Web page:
KingSpry Special Education for Cyber Programs

Operate a Cyber or Cyber Charter Program? The Department of Education May Have Your Special Education Programming In Its Sights

Photo of Timothy E. Gilsbach

Posted on August 17th, 2016
by Timothy E. Gilsbach

On August 5, 2016, the United States Department of Education issued a Dear Colleague Letter reminding school entities that they are required to provide appropriate special education programing to students under the IDEA, including when those students are in a cyber or virtual program, whether it be a district-operated cyber program or a cyber charter school. 

While the guidance does not change the law on this issue, it does indicate a new focus on the part of the Department of Education and possibly Pennsylvania’s Department of Education (PDE), on this issue. Here are the highlights of the guidance included in the Dear Colleague Letter.

Concerns Raised By The Guidance

First, the Department of Education reminds states and LEA’s that they have an obligation under Section 504 and the IDEA to meet the needs of students with disabilities when those students are in a cyber program.  The letter reminds states that they have an obligation, under their general supervisory role under the IDEA, to ensure that cyber programs comply with the IDEA’s requirements.

While not yet clear, it is possible that PDE will take that direction as an indication to give more scrutiny to cyber charter schools and cyber programs operated by school districts. As a result, it would be well advised to review practices and procedures of your cyber program to ensure compliance with the IDEA’s mandates.

Second, the guidance pays particular attention to child find obligations noting that while “child find for children attending virtual schools may present unique challenges,” cyber programs still have the same child find obligations as any other school or program.  Of note, the guidance indicates “reliance on referrals by parents should not be the primary vehicle for meeting IDEA’s child find obligations.”  As a result, cyber programs should review their child find procedures and process to ensure it is as comprehensive as possible to locate all potential students.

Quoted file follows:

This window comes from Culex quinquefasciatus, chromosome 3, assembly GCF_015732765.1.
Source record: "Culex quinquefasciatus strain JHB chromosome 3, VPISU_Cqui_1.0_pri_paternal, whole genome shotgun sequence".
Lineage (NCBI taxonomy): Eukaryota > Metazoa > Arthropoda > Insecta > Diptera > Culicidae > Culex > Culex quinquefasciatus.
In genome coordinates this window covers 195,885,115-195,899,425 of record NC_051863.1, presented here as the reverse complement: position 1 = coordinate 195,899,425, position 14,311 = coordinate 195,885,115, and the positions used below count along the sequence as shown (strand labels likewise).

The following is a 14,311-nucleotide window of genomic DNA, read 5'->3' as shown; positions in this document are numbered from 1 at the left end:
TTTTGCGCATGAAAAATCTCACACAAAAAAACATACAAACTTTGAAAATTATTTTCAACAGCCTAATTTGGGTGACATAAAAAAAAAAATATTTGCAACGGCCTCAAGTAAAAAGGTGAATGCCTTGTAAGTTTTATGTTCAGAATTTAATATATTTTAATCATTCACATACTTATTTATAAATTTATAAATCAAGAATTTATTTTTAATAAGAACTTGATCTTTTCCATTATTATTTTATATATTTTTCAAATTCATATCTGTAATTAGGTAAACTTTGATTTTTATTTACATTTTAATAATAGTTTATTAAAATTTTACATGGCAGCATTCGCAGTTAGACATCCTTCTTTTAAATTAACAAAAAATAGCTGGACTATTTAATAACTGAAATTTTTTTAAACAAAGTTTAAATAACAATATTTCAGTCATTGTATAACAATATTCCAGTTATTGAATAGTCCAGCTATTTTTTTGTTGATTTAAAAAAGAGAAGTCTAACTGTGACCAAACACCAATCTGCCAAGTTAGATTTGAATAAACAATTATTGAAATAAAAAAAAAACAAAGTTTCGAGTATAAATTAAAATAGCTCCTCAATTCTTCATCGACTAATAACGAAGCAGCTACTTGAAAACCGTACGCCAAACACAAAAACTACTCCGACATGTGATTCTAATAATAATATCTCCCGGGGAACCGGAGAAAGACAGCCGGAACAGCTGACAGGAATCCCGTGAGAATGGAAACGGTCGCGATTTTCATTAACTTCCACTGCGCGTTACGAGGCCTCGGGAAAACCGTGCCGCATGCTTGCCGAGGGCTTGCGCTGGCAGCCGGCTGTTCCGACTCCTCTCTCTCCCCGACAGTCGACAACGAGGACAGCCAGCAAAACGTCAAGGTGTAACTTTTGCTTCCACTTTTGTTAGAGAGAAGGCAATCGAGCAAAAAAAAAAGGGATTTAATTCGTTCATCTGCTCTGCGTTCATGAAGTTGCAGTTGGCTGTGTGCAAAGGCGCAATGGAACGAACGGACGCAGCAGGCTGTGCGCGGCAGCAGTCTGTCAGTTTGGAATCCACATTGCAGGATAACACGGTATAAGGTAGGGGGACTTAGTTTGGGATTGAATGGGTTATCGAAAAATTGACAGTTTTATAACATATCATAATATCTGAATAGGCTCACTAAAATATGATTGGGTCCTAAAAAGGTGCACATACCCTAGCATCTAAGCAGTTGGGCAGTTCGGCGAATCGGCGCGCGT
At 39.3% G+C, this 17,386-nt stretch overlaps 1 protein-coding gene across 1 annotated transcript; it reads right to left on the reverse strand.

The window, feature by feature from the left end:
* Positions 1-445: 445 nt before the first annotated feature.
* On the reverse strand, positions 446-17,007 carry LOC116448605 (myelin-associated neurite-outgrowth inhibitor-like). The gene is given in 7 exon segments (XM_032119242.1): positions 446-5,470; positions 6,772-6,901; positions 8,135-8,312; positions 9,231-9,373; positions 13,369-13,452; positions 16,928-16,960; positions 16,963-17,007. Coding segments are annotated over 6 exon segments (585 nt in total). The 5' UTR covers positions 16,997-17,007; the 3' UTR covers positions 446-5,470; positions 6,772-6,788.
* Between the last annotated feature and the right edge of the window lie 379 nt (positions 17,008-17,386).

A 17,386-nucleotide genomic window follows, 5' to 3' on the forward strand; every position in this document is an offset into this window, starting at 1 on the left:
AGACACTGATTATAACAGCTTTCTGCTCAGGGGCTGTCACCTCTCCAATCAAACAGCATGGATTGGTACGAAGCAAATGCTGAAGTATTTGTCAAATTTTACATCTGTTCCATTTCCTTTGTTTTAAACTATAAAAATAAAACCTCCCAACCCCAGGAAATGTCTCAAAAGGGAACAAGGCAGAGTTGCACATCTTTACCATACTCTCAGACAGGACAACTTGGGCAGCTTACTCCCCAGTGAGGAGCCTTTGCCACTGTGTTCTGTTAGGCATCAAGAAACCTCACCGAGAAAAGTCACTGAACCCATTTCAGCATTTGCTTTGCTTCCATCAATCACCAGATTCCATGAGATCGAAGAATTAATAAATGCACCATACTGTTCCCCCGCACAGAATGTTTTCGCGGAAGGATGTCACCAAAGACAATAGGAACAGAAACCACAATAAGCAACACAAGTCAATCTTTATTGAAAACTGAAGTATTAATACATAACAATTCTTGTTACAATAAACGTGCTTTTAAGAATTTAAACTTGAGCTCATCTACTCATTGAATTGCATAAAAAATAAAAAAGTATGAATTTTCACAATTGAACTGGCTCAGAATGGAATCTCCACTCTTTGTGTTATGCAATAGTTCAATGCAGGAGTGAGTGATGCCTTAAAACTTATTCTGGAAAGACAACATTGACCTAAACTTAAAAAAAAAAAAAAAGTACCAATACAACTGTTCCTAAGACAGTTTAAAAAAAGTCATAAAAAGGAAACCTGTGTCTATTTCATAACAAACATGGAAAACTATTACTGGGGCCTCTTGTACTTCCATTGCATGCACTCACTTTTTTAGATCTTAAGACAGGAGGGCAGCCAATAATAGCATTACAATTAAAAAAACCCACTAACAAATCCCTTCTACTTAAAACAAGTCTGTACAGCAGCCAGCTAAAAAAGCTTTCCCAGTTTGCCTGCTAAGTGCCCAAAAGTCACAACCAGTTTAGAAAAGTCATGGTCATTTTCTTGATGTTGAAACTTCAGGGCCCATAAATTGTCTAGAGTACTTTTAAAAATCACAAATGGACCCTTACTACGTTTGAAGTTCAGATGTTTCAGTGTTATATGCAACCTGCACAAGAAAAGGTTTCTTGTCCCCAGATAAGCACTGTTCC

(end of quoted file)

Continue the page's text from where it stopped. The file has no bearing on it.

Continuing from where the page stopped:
Finally, the guidance also notes that cyber programs have the same FAPE obligations as brick and mortar schools.  This means ensuring that necessary evaluations are performed, IEP’s are implemented as written, and that students are placed in the least restrictive environment.  For school entities that contract with cyber providers to provide this type of program, this means it is essential that you ensure that your provider has the ability to, and in fact, will implement with fidelity, the IEP’s drafted by the LEA for students in their program.  On the placement option, the guidance notes that cyber programs must have access to and be able to offer a full continuum of placement options, but notes that this may be done through placement with another LEA.

Bottom Line for Schools

Given the increase in the number of student attending cyber programs, the Department of Education is focusing more attention on ensuring that the special education needs of students in such programs are met.  As a result, it is critical that school entities that operate such programs review their procedures and practices to ensure that the IDEA’s mandates are meet in such programs, including in the areas of child find, evaluations, the provision of FAPE and placement options.

If you should have any questions about this new guidance from the Department of Education, please contact your legal counsel or an attorney at KingSpry.

School Law Bullets are a publication of KingSpry’s Education Law Practice Group. It is meant to be informational and does not constitute legal advice. John E. Freund, III, is our editor.